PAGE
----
How to Care for Your Jewelry
How To Care For Your Jewelry
Jewelry is one of our most intimate and cherished accessories. Understanding how to care for and protect your treasured jewelry can make a world of difference in maintaining its beauty and keeping your heirlooms sparkling for generations to come.
Be Careful With Light And Heat
Just as the sun’s harmful rays can damage our skin, light and heat can affect a colored gemstone’s durability and color. Over time, and in excess, they can also fade or damage some gemstones, such as amethyst, kunzite, topaz and shell cameos. Pearls and other delicate materials, such as ivory, will bleach under extreme exposure to light. Other gems, especially amber, can darken over time when exposed to too much light.
Vintage jewelry, such as this French 18K yellow gold and diamond feather brooch, circa 1860, should be handled delicately and can be cleaned with just water and a soft, lint-free cloth. Photo by David Behl, © Janet Mavec & GIA.
Excessive heat and sudden temperature changes may also fracture some gems. Heat can easily remove the natural moisture these gems need to keep their beauty. Pearls, for instance, can dry out, crack and discolor. Opals can turn white or brown, develop tiny cracks, and might lose their play-of-color.
Keep Your Jewelry Away From Chemicals
Exposure to chemicals can damage or discolor precious metals – gold, silver and platinum – and may harm some colored gems. Even everyday substances like hairspray, lotion, perfume or other cosmetics can contain chemicals that will permanently damage the surface of your pearls and other delicate or porous gems (like turquoise). Fine jewelry should be removed before diving into a chlorinated swimming pool or before using household cleaners. Many of these cleaners contain ammonia, which can be too harsh for delicate gems or vintage jewelry. Chlorine bleach, another common household solvent, can pit or damage gold alloys.
Give Treated Gems Special Care
Many colored gemstones are routinely treated to improve the appearance of color and clarity. These treatments can be negatively affected by heat, solvents, steam and ultrasonic cleaners. Knowing whether your gem has been treated is the first step to knowing how to care for it. This is where a GIA report comes in – it contains important information about your gem and any detectable treatments it may have undergone.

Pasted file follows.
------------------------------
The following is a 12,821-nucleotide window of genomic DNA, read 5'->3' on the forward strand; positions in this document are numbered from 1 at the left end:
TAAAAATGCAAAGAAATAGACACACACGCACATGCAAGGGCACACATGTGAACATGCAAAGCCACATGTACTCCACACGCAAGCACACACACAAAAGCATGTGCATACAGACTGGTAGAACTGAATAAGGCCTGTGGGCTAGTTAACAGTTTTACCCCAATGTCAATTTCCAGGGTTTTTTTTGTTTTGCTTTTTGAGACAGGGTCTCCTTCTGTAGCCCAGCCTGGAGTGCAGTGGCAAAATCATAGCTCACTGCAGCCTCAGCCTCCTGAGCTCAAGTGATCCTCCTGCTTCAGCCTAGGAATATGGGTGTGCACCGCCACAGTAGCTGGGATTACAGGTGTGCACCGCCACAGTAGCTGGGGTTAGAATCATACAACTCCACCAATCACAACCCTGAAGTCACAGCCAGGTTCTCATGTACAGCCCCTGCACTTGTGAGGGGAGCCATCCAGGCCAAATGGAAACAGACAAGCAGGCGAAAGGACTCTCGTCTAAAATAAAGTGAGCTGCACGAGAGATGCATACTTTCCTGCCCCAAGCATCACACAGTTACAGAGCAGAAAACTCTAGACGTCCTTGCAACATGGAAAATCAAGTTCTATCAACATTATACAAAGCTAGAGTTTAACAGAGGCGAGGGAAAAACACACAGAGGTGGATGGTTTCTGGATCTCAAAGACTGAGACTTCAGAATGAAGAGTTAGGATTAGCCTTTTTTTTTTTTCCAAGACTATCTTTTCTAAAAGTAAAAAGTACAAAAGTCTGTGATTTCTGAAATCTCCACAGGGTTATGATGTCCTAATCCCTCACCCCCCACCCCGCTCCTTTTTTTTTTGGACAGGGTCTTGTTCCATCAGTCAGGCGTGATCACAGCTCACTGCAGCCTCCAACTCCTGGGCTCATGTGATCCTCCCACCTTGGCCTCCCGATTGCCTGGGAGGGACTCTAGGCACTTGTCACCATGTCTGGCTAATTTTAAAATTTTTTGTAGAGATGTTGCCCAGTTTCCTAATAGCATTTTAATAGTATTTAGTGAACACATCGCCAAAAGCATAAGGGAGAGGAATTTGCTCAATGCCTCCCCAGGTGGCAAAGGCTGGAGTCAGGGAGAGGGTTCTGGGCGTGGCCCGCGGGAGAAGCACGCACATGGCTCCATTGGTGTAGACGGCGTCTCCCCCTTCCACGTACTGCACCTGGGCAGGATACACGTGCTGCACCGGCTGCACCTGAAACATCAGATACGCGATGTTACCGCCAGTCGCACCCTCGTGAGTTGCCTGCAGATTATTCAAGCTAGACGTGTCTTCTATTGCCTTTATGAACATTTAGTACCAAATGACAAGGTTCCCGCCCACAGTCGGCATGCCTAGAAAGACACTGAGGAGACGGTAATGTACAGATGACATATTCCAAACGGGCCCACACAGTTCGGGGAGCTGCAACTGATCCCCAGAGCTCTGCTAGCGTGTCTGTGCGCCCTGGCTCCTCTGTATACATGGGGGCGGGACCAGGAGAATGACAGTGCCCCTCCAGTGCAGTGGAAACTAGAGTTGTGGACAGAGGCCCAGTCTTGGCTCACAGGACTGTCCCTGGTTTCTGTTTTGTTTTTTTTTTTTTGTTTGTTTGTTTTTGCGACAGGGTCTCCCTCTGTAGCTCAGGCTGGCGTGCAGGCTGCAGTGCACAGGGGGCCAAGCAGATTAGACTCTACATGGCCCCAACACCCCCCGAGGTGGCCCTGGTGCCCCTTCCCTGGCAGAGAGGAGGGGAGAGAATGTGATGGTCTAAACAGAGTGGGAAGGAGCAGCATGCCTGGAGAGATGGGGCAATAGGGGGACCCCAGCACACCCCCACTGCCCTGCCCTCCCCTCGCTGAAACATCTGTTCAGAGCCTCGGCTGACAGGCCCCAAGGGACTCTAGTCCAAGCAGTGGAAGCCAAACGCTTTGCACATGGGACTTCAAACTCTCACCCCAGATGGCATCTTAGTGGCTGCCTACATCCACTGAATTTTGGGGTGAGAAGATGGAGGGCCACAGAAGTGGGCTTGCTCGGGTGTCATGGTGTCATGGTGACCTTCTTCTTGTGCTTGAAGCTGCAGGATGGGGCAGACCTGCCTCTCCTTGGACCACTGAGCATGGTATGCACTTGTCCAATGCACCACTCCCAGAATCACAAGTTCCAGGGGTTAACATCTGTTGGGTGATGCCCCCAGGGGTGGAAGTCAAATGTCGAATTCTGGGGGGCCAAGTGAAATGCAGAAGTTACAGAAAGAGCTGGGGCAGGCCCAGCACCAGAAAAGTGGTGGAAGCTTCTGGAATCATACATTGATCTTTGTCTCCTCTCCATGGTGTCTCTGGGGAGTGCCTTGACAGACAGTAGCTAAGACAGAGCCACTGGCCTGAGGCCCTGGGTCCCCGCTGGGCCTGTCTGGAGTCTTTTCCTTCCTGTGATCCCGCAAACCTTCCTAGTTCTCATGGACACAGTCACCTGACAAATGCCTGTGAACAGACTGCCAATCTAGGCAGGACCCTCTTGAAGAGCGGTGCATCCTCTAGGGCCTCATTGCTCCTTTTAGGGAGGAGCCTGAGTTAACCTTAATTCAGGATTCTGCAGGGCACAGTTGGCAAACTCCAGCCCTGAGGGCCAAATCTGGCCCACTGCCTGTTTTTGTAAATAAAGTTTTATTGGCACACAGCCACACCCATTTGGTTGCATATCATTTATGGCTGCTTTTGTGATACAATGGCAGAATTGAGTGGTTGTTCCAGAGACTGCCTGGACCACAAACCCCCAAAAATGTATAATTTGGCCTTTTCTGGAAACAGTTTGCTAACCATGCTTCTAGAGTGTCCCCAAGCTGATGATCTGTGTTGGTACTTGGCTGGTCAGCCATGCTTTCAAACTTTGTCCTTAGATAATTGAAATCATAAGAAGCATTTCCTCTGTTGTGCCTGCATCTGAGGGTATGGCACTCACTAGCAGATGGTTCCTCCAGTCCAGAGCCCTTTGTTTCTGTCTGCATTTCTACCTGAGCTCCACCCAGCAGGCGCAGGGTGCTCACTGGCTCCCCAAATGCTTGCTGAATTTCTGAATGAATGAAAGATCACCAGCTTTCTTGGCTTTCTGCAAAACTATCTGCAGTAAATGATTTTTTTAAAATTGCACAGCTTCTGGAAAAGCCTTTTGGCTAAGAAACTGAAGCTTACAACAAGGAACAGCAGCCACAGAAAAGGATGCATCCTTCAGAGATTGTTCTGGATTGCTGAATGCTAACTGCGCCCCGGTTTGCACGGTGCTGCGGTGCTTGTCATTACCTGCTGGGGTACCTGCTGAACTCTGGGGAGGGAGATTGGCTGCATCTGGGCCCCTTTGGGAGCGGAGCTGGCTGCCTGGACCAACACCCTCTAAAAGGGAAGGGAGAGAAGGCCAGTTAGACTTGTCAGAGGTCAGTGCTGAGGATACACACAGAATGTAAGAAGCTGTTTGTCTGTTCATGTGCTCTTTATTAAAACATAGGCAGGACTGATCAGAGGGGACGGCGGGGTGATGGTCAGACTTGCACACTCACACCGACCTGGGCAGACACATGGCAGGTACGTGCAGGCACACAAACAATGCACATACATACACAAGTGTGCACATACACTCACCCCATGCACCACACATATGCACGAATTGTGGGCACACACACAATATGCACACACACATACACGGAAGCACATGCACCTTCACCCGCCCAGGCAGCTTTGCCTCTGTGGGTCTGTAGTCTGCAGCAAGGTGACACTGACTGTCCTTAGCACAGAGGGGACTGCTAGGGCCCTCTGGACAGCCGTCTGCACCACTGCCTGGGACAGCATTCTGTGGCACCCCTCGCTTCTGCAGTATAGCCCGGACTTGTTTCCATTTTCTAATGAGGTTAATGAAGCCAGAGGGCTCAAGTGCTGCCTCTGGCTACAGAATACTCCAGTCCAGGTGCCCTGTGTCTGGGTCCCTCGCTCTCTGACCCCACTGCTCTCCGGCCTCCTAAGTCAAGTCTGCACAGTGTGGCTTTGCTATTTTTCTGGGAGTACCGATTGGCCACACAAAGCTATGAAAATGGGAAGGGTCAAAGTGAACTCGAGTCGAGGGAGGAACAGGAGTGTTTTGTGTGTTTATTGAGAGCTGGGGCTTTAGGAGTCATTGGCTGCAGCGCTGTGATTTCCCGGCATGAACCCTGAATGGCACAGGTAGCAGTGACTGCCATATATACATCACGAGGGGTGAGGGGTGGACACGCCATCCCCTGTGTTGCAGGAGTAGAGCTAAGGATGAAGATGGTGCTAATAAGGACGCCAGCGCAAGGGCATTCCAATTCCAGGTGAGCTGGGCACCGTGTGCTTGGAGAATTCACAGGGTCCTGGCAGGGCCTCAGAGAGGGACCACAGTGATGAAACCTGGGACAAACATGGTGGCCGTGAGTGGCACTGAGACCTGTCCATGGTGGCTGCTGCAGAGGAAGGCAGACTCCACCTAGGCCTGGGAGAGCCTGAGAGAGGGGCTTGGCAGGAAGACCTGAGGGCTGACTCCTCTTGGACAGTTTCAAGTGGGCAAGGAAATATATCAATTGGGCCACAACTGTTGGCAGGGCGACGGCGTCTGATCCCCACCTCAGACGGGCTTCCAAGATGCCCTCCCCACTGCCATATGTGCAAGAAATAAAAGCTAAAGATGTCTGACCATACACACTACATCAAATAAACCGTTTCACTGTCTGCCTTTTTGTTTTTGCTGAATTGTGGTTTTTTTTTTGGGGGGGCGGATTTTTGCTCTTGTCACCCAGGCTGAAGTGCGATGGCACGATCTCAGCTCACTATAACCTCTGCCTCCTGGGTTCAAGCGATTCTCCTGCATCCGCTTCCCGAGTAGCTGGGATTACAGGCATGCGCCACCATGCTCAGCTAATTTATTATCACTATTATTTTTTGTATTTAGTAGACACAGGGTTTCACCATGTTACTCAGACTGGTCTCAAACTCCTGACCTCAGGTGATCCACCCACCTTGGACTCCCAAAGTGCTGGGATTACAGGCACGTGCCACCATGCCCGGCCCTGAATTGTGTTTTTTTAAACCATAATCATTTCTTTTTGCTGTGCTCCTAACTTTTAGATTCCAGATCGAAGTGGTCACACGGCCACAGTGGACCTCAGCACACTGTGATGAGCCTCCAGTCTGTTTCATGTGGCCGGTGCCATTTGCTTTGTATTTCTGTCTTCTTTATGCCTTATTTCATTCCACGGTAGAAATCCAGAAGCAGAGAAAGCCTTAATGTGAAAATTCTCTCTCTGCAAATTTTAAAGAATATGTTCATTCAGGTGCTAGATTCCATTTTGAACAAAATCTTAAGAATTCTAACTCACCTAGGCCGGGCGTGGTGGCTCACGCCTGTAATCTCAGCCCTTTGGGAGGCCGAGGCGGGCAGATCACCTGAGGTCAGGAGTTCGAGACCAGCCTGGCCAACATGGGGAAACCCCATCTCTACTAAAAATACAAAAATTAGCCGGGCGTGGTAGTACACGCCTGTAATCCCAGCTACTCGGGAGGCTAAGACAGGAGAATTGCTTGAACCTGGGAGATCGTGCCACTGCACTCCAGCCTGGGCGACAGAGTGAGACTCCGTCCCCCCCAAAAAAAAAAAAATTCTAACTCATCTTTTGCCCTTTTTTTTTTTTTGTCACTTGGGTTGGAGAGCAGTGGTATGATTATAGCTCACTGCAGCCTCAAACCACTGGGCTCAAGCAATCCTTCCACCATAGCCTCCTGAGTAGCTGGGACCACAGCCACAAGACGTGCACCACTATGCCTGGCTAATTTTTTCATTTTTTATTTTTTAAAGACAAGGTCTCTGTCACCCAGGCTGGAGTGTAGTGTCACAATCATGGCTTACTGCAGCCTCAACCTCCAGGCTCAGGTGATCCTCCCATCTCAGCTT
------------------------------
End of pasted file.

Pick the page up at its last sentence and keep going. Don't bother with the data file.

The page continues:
Use Ultrasonic Cleaners With Caution
While you can purchase a professional ultrasonic cleaner for $150 or less, you should be aware that not all gems and jewelry can be safely cleaned in it.
Ultrasonic cleaners should not be used to clean:
- Gemstones with surface-reaching breaks that have been filled with a substance such as oil, resin or a glass-like material
- Organic gem materials such as pearls, coral, ivory, or amber
- Gems that have been coated with a non-permanent substance like plastic or wax
- Some heat-treated gemstones
- Gems that are susceptible to heat and temperature changes whether they are treated or not. Some of these gems include tanzanite, feldspar (sunstone and moonstone), fluorite, iolite, kunzite, lapis lazuli, malachite, opal, topaz, turquoise, zircon and others
- What’s more, the vibration generated by the machine can sometimes shake gems loose or chip gems that are set with their girdles touching.
This type of cleaning is best left to jewelry professionals who know about different gem materials and understand when and how to use the ultrasonic cleaner safely.
The Safest Cleaning Methods Are Also The Easiest
Most colored gems can be cleaned with warm water, mild dish soap (no detergents) and a soft brush. A pulsed-water dental cleaning appliance and a soft, lint-free cloth can also be used. Be sure to rinse your jewelry in a glass of water to remove cleaning solutions since you risk losing loose stones – or even an entire piece of jewelry - if you rinse directly in the sink.
Soft gems, such as pearls, on the other hand, can easily scratch. Use a new, clean makeup brush and warm, soapy water to softly clean them. Lay a strand of pearls on a towel to dry. The wet silk thread can stretch − and attract dirt − so don’t touch your strand until it is completely dry. Pearls worn often should be restrung once a year.
Pearl earrings, such as these American 14K gold, diamond and cultured pearl earrings, should be cleaned using an unused makeup brush and warm, soapy water. Photo by David Behl, © Janet Mavec & GIA.
Safely Store Your Jewelry
Proper jewelry storage is often overlooked. Jewelry should never be tossed into a drawer or on top of a dresser − that’s asking for scratches and damaged gems.
Most jewelry pieces come in a box or pouch from the store, which is a perfect place to keep them. Sterling silver, for example, should be kept in an anti-tarnish bag or cloth. Jewelry boxes that feature individually padded slots for rings and posts for hanging necklaces and bracelets are also ideal.
Each container can hold one type of jewelry − earrings, rings, necklaces, bracelets and watches. Keeping like items together is practical to have every option available when selecting what you want to wear.
Pearls and opals draw moisture from the air, so storing your opal or pearl jewelry in a dry area, such as a safe deposit box, can sometimes do more harm than good.
When traveling, protect your jewelry pieces from scratches or other impact damage by padding it in a separate box or case.
Many jewelry stores offer free check-up or professional cleaning at scheduled intervals: Jewelry should be checked every six months and cleaned frequently. Look for a jeweler with professional training and a good reputation – asking friends or relatives for recommendations is a good place to start. GIA’s Retailer Lookup can help locate a jeweler in your area who has GIA trained associates on staff.